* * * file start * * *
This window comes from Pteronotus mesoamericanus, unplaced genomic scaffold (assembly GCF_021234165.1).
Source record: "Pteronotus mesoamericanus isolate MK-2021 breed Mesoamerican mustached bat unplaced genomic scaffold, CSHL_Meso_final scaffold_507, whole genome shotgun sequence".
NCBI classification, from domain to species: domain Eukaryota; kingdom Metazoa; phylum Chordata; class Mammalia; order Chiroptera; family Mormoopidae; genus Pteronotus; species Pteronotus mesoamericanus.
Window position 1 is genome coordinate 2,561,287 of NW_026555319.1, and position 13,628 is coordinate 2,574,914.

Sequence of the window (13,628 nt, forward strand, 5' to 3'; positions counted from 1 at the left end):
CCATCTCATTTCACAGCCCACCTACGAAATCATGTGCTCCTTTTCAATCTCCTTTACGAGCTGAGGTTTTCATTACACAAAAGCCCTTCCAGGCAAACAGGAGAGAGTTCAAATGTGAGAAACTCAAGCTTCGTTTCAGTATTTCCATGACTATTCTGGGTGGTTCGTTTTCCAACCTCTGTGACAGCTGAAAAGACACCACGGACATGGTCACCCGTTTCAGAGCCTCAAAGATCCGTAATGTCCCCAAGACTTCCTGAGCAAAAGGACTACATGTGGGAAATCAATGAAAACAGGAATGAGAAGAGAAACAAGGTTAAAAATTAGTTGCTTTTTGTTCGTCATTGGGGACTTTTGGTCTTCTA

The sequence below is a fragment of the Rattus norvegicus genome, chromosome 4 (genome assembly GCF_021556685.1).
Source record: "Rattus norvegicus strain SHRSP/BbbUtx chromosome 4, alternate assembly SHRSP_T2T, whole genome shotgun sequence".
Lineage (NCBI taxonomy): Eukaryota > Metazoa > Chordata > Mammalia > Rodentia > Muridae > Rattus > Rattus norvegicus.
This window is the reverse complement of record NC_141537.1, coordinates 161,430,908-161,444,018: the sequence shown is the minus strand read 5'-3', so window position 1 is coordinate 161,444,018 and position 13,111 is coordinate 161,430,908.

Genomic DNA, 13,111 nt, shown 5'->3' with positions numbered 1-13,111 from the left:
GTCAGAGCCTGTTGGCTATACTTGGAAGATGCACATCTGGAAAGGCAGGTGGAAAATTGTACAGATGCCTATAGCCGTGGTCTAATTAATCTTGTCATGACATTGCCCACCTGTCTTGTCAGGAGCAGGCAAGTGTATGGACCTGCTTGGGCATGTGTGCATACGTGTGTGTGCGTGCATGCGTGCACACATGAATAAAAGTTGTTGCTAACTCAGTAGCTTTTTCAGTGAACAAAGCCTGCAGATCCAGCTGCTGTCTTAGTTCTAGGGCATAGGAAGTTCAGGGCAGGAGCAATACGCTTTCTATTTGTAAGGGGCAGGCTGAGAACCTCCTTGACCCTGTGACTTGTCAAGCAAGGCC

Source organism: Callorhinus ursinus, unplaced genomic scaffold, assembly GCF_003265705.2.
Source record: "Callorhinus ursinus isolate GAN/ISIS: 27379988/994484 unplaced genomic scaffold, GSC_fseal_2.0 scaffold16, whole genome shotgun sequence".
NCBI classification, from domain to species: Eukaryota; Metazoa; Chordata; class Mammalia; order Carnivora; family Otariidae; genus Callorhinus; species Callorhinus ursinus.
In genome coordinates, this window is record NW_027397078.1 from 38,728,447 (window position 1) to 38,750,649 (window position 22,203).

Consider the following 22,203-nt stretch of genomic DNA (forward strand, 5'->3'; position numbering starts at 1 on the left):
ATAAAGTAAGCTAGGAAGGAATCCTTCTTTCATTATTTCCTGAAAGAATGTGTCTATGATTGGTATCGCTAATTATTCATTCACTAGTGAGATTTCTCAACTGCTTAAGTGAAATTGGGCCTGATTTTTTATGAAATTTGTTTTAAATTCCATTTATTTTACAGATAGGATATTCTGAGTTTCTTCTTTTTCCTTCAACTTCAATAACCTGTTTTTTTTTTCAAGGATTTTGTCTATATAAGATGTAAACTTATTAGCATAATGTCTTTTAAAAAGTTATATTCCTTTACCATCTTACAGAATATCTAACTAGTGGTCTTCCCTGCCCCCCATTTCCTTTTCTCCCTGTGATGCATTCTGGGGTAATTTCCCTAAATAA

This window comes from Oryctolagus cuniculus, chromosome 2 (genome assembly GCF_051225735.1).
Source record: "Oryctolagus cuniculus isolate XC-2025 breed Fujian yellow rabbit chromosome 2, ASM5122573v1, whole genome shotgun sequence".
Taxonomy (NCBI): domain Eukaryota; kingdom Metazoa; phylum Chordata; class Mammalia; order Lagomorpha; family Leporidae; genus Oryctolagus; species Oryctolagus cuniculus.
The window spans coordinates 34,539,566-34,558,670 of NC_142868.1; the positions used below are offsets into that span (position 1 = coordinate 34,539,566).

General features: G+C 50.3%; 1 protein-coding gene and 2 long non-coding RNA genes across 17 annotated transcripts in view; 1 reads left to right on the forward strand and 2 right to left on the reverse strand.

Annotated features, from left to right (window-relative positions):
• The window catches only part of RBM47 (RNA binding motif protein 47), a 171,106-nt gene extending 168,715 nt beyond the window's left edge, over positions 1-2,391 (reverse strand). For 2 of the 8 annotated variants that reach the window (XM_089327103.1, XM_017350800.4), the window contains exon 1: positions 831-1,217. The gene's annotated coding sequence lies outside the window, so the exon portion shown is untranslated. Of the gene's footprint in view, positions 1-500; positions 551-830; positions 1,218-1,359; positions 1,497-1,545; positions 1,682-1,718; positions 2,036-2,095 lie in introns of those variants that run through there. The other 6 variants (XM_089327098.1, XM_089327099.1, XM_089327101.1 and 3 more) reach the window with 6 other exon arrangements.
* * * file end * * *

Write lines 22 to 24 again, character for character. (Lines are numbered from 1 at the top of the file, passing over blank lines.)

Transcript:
The window spans coordinates 34,539,566-34,558,670 of NC_142868.1; the positions used below are offsets into that span (position 1 = coordinate 34,539,566).

General features: G+C 50.3%; 1 protein-coding gene and 2 long non-coding RNA genes across 17 annotated transcripts in view; 1 reads left to right on the forward strand and 2 right to left on the reverse strand.

Annotated features, from left to right (window-relative positions):